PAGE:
_logger.Info()
    .Message("This is a test fluent message '{0}'.", DateTime.Now.Ticks)
    .Property("Test", "InfoWrite")
    .Write();

Writing error message.

try
{
    string text = File.ReadAllText(path);
}
catch (Exception ex)
{
    _logger.Error()
        .Message("Error reading file '{0}'.", path)
        .Exception(ex)
        .Property("Test", "ErrorWrite")
        .Write();
}

Caller Info

Use the static Log class so you don't have to include loggers in all of classes. The static Log class using .net 4.5 caller info to get the logger from the file name.

Writing info message via static Log class with fluent API.

Log.Info()
    .Message("This is a test fluent message.")
    .Property("Test", "InfoWrite")
    .Write();

Writing error message.

try
{
    string text = File.ReadAllText(path);
}
catch (Exception ex)
{
    Log.Error()
        .Message("Error reading file '{0}'.", path)
        .Exception(ex)
        .Property("Test", "ErrorWrite")
        .Write();
}

NLog MongoDB Library

Writes NLog messages to MongoDB.

Download

The NLog.Mongo library is available on nuget.org via package name NLog.Mongo.

To install NLog.Mongo, run the following command in the Package Manager Console

PM> Install-Package NLog.Mongo

Configuration Syntax

<extensions>
  <add assembly="NLog.Mongo"/>
</extensions>

<targets>
  <target xsi:type="Mongo"
          name="String"
          connectionName="String"
          connectionString="String"
          collectionName="String"
          cappedCollectionSize="Long"
          cappedCollectionMaxItems="Long"
          includeDefaults="Boolean">

    <!-- repeated --> 
    <field name="String" Layout="Layout" />

    <!-- repeated --> 
    <property name="String" Layout="Layout" />
  </target>
</targets>

Parameters

General Options

name - Name of the target.

Connection Options

connectionName - The name of the connection string to get from the config file.

connectionString - Connection string. When provided, it overrides the values specified in connectionName.

Collection Options

collectionName - The name of the MongoDB collection to write logs to.

cappedCollectionSize - If the collection doesn't exist, it will be create as a capped collection with this max size.

cappedCollectionMaxItems - If the collection doesn't exist, it will be create as a capped collection with this max number of items. cappedCollectionSize must also be set when using this setting.

Document Options

includeDefaults - Specifies if the default document is created when writing to the collection. Defaults to true.

field - Specifies a root level document field. There can be multiple fields specified.

property - Specifies a dictionary property on the Properties field. There can be multiple properties specified.

Examples

Default Configuration with Extra Properties

NLog.config target

<target xsi:type="Mongo"
        name="mongoDefault"
        connectionString="mongodb://localhost/Logging"
        collectionName="DefaultLog"
        cappedCollectionSize="26214400">
  <property name="ThreadID" layout="${threadid}" />
  <property name="ThreadName" layout="${threadname}" />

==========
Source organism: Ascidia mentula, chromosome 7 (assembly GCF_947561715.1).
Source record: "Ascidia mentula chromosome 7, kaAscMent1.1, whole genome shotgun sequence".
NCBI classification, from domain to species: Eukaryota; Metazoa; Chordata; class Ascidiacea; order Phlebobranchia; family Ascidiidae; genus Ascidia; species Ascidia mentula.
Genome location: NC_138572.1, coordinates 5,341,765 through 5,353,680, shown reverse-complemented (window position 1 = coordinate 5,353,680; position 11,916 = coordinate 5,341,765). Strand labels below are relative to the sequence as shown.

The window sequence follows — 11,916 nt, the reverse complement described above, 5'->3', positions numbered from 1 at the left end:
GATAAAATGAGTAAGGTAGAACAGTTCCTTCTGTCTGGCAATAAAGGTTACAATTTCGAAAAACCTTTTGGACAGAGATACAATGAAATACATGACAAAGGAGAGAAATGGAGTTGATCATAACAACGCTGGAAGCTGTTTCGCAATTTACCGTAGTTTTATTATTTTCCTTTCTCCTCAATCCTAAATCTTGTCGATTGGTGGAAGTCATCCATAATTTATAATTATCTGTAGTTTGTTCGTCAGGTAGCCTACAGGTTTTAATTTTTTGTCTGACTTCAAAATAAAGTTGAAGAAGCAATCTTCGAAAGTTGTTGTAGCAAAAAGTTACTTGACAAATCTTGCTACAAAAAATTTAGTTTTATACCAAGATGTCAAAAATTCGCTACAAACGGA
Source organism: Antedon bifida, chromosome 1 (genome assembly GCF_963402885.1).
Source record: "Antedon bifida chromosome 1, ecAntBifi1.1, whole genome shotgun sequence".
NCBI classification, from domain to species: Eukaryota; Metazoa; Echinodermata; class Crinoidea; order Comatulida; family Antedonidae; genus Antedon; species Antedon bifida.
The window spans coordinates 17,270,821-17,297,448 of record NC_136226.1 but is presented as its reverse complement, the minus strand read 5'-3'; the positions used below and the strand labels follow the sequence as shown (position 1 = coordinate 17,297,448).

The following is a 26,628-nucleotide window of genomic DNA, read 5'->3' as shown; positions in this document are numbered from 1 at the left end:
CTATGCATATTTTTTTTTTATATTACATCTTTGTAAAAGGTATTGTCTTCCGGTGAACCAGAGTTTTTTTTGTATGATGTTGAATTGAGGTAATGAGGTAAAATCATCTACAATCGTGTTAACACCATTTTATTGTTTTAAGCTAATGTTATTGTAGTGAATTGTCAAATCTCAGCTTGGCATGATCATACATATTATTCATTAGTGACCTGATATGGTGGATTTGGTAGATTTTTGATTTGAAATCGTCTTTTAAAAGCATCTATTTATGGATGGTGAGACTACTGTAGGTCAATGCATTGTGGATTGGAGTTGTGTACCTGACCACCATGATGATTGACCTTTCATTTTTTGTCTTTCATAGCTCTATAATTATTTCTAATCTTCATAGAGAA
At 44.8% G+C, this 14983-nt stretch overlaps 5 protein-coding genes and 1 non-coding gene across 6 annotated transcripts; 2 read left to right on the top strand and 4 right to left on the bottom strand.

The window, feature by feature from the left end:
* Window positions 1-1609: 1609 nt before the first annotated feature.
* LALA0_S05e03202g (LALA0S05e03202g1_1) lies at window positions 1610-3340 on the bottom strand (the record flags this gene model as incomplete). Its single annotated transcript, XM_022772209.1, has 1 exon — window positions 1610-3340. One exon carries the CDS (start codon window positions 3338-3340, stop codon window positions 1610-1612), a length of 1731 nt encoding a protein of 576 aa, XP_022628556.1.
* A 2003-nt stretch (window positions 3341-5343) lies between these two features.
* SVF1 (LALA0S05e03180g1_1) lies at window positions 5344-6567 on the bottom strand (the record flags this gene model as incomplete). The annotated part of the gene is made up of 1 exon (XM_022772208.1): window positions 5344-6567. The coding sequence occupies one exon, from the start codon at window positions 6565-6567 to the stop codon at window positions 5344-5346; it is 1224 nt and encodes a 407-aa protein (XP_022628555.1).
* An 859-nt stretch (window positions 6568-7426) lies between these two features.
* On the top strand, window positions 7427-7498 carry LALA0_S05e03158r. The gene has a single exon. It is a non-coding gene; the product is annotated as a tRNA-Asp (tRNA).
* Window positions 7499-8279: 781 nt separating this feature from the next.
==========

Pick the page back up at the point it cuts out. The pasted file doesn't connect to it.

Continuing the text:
<property name="ProcessID" layout="${processid}" />
  <property name="ProcessName" layout="${processname:fullName=true}" />
  <property name="UserName" layout="${windows-identity}" />
</target>

Default Output JSON

{
    "_id" : ObjectId("5184219b545eb455aca34390"),
    "Date" : ISODate("2013-05-03T20:44:11Z"),
    "Level" : "Error",
    "Logger" : "NLog.Mongo.ConsoleTest.Program",
    "Message" : "Error reading file 'blah.txt'.",
    "Exception" : {
        "Message" : "Could not find file 'C:\\Projects\\github\\NLog.Mongo\\Source\\NLog.Mongo.ConsoleTest\\bin\\Debug\\blah.txt'.",
        "Text" : "System.IO.FileNotFoundException: Could not find file 'C:\\Projects\\github\\NLog.Mongo\\Source\\NLog.Mongo.ConsoleTest\\bin\\Debug\\blah.txt' ...",
        "Type" : "System.IO.FileNotFoundException",
        "Source" : "mscorlib",
        "MethodName" : "WinIOError",
        "ModuleName" : "mscorlib",
        "ModuleVersion" : "4.0.0.0"
    },
    "Properties" : {
        "ThreadID" : "10",
        "ProcessID" : "21932",
        "ProcessName" : "C:\\Projects\\github\\NLog.Mongo\\Source\\NLog.Mongo.ConsoleTest\\bin\\Debug\\NLog.Mongo.ConsoleTest.exe",
        "UserName" : "pwelter",
        "Test" : "ErrorWrite",
        "CallerMemberName" : "Main",
        "CallerFilePath" : "c:\\Projects\\github\\NLog.Mongo\\Source\\NLog.Mongo.ConsoleTest\\Program.cs",
        "CallerLineNumber" : "43"
    }
}

Complete Custom Document

NLog.config target

<target xsi:type="Mongo"
        name="mongoCustom"
        includeDefaults="false"
        connectionString="mongodb://localhost/Logging"
        collectionName="CustomLog"
        cappedCollectionSize="26214400">
  <field name="Date" layout="${longdate}" />
  <field name="Level" layout="${level}"/>
  <field name="Message" layout="${message}" />
  <field name="Logger" layout="${logger}"/>
  <field name="Exception" layout="${exception:format=tostring}" />
  <field name="ThreadID" layout="${threadid}" />
  <field name="ThreadName" layout="${threadname}" />
  <field name="ProcessID" layout="${processid}" />
  <field name="ProcessName" layout="${processname:fullName=true}" />